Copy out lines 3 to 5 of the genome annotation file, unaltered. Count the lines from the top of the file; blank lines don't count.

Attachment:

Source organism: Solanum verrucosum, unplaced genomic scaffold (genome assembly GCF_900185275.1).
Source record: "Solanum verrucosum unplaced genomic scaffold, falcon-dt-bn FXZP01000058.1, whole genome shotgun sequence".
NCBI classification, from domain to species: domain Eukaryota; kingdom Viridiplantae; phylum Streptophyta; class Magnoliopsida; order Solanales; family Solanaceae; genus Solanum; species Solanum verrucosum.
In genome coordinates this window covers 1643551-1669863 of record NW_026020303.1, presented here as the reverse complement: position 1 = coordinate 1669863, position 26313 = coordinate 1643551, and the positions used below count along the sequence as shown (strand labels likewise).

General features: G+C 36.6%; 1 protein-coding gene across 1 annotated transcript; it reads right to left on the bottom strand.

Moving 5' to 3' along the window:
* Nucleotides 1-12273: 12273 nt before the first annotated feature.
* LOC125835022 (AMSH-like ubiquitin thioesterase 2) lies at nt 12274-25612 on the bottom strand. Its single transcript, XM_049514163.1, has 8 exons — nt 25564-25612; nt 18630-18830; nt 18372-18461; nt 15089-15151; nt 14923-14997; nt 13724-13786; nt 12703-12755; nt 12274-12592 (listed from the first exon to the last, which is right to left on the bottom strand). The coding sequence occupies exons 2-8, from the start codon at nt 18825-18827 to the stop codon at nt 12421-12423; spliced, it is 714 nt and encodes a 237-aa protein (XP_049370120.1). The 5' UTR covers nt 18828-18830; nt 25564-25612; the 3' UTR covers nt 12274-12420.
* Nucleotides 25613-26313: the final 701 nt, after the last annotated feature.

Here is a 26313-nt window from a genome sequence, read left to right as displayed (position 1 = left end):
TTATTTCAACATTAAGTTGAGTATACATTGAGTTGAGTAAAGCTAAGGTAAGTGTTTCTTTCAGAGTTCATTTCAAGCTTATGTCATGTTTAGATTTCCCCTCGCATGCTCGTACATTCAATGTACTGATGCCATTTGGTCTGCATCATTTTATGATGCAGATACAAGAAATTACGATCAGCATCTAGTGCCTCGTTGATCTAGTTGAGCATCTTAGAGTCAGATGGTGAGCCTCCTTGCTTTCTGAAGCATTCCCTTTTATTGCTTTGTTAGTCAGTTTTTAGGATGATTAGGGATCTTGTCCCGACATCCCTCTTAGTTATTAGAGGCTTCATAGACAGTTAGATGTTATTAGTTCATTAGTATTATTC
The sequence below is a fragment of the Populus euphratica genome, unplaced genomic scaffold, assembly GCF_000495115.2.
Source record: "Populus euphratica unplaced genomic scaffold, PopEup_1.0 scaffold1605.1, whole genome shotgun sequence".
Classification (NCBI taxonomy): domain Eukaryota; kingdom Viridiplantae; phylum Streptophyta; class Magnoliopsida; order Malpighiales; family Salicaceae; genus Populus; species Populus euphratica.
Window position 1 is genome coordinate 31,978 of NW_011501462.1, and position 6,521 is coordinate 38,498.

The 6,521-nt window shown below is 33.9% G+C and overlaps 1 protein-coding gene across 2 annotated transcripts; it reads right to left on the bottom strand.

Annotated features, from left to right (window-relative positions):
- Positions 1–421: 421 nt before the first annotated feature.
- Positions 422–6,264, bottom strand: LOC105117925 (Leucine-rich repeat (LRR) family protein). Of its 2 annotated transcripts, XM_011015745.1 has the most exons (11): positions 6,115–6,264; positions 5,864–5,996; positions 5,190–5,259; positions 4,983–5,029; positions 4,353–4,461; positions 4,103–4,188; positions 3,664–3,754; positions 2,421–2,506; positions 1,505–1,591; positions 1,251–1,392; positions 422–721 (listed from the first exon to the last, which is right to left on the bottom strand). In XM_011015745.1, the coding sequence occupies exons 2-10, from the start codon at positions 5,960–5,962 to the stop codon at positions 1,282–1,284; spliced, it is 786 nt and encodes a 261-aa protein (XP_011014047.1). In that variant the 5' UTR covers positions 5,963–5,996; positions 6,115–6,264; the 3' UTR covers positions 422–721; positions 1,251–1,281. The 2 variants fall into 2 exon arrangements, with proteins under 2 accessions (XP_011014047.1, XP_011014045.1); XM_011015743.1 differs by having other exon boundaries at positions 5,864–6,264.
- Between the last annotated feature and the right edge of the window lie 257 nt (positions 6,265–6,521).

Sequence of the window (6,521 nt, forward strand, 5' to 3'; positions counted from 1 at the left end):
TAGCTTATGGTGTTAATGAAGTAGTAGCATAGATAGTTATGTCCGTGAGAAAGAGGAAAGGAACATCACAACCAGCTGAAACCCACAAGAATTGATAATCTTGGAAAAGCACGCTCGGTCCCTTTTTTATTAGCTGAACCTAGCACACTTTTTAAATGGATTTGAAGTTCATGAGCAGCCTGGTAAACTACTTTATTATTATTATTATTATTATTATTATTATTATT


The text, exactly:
NCBI classification, from domain to species: domain Eukaryota; kingdom Viridiplantae; phylum Streptophyta; class Magnoliopsida; order Solanales; family Solanaceae; genus Solanum; species Solanum verrucosum.
In genome coordinates this window covers 1643551-1669863 of record NW_026020303.1, presented here as the reverse complement: position 1 = coordinate 1669863, position 26313 = coordinate 1643551, and the positions used below count along the sequence as shown (strand labels likewise).

General features: G+C 36.6%; 1 protein-coding gene across 1 annotated transcript; it reads right to left on the bottom strand.